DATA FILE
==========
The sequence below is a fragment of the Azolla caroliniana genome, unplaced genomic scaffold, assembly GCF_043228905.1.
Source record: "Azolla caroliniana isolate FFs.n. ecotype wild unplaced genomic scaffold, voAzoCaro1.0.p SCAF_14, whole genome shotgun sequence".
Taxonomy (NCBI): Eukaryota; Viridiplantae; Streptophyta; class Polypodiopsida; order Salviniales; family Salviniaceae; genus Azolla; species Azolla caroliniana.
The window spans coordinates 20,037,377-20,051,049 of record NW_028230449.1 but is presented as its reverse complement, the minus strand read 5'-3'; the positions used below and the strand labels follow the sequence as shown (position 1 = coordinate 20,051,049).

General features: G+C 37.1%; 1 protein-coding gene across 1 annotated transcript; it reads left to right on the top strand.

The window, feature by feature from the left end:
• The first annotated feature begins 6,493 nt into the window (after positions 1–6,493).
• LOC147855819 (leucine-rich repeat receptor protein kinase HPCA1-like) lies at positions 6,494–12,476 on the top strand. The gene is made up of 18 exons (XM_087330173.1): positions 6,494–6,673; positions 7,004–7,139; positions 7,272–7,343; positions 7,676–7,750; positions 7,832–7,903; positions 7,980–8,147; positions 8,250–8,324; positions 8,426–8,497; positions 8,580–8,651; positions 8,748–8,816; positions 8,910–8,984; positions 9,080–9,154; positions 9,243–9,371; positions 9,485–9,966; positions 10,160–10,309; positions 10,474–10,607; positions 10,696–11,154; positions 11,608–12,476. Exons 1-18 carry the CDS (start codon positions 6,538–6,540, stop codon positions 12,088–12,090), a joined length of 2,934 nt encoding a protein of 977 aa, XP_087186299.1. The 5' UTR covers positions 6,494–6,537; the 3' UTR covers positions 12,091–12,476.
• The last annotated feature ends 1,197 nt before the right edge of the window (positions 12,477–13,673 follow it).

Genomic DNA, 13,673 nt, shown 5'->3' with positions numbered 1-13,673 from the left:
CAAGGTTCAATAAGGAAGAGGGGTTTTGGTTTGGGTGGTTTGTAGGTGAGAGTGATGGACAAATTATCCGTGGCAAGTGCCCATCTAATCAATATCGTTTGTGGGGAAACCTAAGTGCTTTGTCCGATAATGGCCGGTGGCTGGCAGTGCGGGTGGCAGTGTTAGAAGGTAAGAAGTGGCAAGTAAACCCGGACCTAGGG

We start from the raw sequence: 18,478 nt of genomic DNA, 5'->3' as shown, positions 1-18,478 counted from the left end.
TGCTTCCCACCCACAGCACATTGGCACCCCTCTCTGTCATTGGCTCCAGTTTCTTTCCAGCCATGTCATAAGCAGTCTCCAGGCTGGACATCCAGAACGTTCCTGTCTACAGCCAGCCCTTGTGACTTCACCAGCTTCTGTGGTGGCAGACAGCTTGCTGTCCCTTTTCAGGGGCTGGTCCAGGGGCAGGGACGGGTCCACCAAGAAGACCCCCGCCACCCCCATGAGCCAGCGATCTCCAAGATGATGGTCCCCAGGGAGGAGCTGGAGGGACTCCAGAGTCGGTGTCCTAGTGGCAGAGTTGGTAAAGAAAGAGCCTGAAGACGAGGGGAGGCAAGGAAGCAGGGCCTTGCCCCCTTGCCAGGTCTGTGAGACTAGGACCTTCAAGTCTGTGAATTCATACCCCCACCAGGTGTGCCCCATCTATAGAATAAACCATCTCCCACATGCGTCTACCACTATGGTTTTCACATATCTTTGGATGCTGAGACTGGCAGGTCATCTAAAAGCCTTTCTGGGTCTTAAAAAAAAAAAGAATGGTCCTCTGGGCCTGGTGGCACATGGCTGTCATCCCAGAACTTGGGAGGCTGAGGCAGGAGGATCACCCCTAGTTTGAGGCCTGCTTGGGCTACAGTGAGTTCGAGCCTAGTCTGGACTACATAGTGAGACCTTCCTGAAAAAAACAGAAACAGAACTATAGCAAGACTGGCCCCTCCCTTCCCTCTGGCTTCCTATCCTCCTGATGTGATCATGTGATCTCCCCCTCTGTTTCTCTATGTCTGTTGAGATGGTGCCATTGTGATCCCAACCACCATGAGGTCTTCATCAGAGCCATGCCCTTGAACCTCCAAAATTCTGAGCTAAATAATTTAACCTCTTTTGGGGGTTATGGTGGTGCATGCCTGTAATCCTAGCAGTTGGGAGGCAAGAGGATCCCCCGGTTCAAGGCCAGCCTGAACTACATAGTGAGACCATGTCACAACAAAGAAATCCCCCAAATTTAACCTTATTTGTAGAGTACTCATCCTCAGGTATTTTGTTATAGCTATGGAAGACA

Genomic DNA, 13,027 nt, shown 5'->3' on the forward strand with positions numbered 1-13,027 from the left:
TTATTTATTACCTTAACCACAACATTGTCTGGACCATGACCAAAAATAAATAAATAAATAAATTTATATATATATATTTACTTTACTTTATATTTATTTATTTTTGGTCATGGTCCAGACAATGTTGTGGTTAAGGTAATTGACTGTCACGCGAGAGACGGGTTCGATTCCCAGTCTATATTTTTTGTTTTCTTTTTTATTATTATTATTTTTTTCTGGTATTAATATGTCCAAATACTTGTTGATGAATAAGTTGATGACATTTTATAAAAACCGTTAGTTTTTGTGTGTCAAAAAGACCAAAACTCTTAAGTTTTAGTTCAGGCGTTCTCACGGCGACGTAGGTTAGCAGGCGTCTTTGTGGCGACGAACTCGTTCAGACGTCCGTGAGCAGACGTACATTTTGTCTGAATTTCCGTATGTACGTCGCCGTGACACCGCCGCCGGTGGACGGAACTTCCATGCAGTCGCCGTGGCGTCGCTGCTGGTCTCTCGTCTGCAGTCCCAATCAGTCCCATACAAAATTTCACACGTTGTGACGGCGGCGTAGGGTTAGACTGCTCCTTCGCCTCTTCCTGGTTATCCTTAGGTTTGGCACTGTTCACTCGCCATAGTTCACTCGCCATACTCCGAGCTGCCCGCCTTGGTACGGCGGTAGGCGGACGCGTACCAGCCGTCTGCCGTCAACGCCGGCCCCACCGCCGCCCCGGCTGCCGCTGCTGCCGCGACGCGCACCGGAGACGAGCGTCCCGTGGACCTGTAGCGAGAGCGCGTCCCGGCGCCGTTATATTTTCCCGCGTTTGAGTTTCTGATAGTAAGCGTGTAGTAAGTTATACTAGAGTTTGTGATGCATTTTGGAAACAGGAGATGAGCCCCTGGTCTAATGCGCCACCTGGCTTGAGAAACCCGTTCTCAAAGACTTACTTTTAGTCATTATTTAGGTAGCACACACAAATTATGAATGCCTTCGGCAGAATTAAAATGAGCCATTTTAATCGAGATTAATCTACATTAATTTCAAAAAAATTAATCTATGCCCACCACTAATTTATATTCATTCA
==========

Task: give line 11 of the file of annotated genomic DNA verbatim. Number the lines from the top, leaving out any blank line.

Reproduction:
CAAGGTTCAATAAGGAAGAGGGGTTTTGGTTTGGGTGGTTTGTAGGTGAGAGTGATGGACAAATTATCCGTGGCAAGTGCCCATCTAATCAATATCGTTTGTGGGGAAACCTAAGTGCTTTGTCCGATAATGGCCGGTGGCTGGCAGTGCGGGTGGCAGTGTTAGAAGGTAAGAAGTGGCAAGTAAACCCGGACCTAGGG